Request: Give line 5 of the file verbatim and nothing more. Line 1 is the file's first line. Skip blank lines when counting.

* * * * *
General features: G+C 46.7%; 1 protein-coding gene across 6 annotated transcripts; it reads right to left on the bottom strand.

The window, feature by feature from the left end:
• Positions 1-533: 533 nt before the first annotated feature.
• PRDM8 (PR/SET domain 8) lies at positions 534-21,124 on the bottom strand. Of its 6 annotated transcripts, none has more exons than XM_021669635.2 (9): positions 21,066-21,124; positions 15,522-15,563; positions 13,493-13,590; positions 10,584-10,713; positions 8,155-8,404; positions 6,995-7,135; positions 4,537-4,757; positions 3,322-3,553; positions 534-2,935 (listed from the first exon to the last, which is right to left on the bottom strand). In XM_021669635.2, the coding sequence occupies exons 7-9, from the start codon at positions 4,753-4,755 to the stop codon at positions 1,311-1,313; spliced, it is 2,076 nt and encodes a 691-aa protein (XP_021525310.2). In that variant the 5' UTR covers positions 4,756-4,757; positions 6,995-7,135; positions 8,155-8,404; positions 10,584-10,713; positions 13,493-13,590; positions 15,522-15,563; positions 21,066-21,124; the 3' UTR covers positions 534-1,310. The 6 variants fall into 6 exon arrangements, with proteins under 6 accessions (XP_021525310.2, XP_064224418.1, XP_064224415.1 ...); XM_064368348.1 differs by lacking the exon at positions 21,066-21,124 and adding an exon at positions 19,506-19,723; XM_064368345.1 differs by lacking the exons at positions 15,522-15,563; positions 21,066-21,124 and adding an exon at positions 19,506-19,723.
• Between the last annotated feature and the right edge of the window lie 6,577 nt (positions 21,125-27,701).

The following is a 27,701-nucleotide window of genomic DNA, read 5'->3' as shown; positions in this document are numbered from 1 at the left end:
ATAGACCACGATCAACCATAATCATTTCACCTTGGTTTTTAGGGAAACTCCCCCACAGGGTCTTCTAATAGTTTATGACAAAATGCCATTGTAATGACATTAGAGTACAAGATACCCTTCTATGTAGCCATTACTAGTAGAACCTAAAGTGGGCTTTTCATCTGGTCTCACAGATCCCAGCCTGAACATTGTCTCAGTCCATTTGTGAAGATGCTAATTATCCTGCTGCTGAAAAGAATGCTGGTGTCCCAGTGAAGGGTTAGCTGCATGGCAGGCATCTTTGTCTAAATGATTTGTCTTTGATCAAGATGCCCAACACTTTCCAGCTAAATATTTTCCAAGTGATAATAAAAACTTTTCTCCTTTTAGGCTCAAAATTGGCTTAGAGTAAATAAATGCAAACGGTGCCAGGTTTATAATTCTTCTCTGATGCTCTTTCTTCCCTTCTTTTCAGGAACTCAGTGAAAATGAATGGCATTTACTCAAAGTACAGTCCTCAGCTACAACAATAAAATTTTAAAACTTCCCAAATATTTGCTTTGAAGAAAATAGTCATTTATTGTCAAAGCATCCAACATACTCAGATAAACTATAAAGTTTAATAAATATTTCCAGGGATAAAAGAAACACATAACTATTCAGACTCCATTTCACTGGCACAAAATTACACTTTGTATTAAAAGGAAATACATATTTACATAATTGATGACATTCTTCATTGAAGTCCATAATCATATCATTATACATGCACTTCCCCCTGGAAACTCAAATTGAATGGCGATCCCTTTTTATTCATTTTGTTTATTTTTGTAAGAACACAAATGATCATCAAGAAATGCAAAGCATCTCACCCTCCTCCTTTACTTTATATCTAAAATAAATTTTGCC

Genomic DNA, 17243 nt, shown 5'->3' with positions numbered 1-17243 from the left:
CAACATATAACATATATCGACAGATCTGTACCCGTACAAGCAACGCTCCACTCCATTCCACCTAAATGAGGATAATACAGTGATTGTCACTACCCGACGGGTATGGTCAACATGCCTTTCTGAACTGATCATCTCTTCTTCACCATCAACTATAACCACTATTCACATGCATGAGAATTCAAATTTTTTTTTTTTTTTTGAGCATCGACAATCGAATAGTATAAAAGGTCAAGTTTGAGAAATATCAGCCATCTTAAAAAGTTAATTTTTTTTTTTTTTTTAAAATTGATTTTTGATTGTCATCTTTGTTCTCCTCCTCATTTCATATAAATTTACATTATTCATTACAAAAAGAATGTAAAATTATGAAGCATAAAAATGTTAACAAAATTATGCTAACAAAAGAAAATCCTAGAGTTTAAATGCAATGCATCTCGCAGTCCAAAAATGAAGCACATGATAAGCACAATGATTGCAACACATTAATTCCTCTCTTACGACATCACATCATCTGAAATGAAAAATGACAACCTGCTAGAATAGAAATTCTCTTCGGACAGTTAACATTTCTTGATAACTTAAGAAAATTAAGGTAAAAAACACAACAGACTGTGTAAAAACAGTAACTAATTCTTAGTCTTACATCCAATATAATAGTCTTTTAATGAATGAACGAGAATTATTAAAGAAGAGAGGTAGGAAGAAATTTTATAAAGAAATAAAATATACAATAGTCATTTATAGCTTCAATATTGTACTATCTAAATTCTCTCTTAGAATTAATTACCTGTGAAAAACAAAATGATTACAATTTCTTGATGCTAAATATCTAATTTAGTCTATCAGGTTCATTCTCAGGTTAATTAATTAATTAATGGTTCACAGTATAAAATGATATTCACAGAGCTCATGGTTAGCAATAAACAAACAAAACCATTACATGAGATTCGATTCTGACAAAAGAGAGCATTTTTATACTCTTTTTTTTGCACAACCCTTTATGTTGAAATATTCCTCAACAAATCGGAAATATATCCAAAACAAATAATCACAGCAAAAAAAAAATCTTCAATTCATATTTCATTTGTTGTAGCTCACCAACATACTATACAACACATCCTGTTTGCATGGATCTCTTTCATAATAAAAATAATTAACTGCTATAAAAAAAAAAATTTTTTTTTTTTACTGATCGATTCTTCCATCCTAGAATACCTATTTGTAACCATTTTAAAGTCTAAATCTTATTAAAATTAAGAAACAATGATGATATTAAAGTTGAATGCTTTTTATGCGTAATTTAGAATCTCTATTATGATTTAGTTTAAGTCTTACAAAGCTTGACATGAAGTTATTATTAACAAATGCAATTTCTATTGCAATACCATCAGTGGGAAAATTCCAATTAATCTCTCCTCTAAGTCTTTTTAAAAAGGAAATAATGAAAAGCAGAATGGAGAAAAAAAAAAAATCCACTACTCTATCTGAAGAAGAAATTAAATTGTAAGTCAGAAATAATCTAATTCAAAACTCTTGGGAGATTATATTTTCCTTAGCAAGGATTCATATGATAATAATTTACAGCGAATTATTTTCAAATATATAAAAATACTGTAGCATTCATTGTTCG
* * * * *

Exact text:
• Between the last annotated feature and the right edge of the window lie 6,577 nt (positions 21,125-27,701).